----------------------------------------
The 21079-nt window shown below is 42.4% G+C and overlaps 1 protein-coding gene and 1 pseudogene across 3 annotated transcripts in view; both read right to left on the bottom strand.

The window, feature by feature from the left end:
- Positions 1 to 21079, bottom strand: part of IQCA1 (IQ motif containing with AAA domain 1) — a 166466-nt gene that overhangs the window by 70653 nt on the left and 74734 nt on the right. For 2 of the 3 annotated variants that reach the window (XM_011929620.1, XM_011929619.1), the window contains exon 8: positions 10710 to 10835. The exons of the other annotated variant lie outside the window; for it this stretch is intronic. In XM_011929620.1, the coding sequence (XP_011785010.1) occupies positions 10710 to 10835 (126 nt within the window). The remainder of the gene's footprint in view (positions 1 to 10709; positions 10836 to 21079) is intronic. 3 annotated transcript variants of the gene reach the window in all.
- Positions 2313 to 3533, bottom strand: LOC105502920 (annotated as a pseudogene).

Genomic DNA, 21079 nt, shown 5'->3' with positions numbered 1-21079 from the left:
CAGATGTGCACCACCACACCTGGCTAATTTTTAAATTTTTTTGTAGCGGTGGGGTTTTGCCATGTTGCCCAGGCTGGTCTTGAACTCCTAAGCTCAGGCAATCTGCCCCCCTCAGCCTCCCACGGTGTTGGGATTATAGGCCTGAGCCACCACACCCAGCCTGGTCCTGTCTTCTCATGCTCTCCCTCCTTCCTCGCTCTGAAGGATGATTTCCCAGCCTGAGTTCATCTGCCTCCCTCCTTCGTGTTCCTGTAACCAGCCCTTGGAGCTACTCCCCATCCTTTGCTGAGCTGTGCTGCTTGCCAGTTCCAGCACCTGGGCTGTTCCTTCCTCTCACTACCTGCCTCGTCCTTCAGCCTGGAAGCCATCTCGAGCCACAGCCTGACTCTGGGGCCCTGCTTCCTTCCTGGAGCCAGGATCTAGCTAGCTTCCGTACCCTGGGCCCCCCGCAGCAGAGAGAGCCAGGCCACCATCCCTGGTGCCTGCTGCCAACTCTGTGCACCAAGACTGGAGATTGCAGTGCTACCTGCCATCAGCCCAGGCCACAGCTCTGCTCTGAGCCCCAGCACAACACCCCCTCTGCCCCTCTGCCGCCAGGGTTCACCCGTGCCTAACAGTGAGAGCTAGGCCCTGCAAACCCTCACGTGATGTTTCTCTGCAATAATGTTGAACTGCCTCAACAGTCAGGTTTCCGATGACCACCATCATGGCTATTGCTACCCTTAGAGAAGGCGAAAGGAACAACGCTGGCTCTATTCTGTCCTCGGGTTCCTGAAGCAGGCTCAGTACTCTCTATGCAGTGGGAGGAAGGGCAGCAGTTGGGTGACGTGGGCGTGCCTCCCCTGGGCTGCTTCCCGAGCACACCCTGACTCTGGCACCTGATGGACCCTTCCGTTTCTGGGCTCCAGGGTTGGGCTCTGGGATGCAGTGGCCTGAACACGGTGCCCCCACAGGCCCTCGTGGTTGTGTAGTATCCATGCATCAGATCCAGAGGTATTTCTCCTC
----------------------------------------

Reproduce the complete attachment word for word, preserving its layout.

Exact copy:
The 21079-nt window shown below is 42.4% G+C and overlaps 1 protein-coding gene and 1 pseudogene across 3 annotated transcripts in view; both read right to left on the bottom strand.

The window, feature by feature from the left end:
- Positions 1 to 21079, bottom strand: part of IQCA1 (IQ motif containing with AAA domain 1) — a 166466-nt gene that overhangs the window by 70653 nt on the left and 74734 nt on the right. For 2 of the 3 annotated variants that reach the window (XM_011929620.1, XM_011929619.1), the window contains exon 8: positions 10710 to 10835. The exons of the other annotated variant lie outside the window; for it this stretch is intronic. In XM_011929620.1, the coding sequence (XP_011785010.1) occupies positions 10710 to 10835 (126 nt within the window). The remainder of the gene's footprint in view (positions 1 to 10709; positions 10836 to 21079) is intronic. 3 annotated transcript variants of the gene reach the window in all.
- Positions 2313 to 3533, bottom strand: LOC105502920 (annotated as a pseudogene).

Genomic DNA, 21079 nt, shown 5'->3' with positions numbered 1-21079 from the left:
CAGATGTGCACCACCACACCTGGCTAATTTTTAAATTTTTTTGTAGCGGTGGGGTTTTGCCATGTTGCCCAGGCTGGTCTTGAACTCCTAAGCTCAGGCAATCTGCCCCCCTCAGCCTCCCACGGTGTTGGGATTATAGGCCTGAGCCACCACACCCAGCCTGGTCCTGTCTTCTCATGCTCTCCCTCCTTCCTCGCTCTGAAGGATGATTTCCCAGCCTGAGTTCATCTGCCTCCCTCCTTCGTGTTCCTGTAACCAGCCCTTGGAGCTACTCCCCATCCTTTGCTGAGCTGTGCTGCTTGCCAGTTCCAGCACCTGGGCTGTTCCTTCCTCTCACTACCTGCCTCGTCCTTCAGCCTGGAAGCCATCTCGAGCCACAGCCTGACTCTGGGGCCCTGCTTCCTTCCTGGAGCCAGGATCTAGCTAGCTTCCGTACCCTGGGCCCCCCGCAGCAGAGAGAGCCAGGCCACCATCCCTGGTGCCTGCTGCCAACTCTGTGCACCAAGACTGGAGATTGCAGTGCTACCTGCCATCAGCCCAGGCCACAGCTCTGCTCTGAGCCCCAGCACAACACCCCCTCTGCCCCTCTGCCGCCAGGGTTCACCCGTGCCTAACAGTGAGAGCTAGGCCCTGCAAACCCTCACGTGATGTTTCTCTGCAATAATGTTGAACTGCCTCAACAGTCAGGTTTCCGATGACCACCATCATGGCTATTGCTACCCTTAGAGAAGGCGAAAGGAACAACGCTGGCTCTATTCTGTCCTCGGGTTCCTGAAGCAGGCTCAGTACTCTCTATGCAGTGGGAGGAAGGGCAGCAGTTGGGTGACGTGGGCGTGCCTCCCCTGGGCTGCTTCCCGAGCACACCCTGACTCTGGCACCTGATGGACCCTTCCGTTTCTGGGCTCCAGGGTTGGGCTCTGGGATGCAGTGGCCTGAACACGGTGCCCCCACAGGCCCTCGTGGTTGTGTAGTATCCATGCATCAGATCCAGAGGTATTTCTCCTC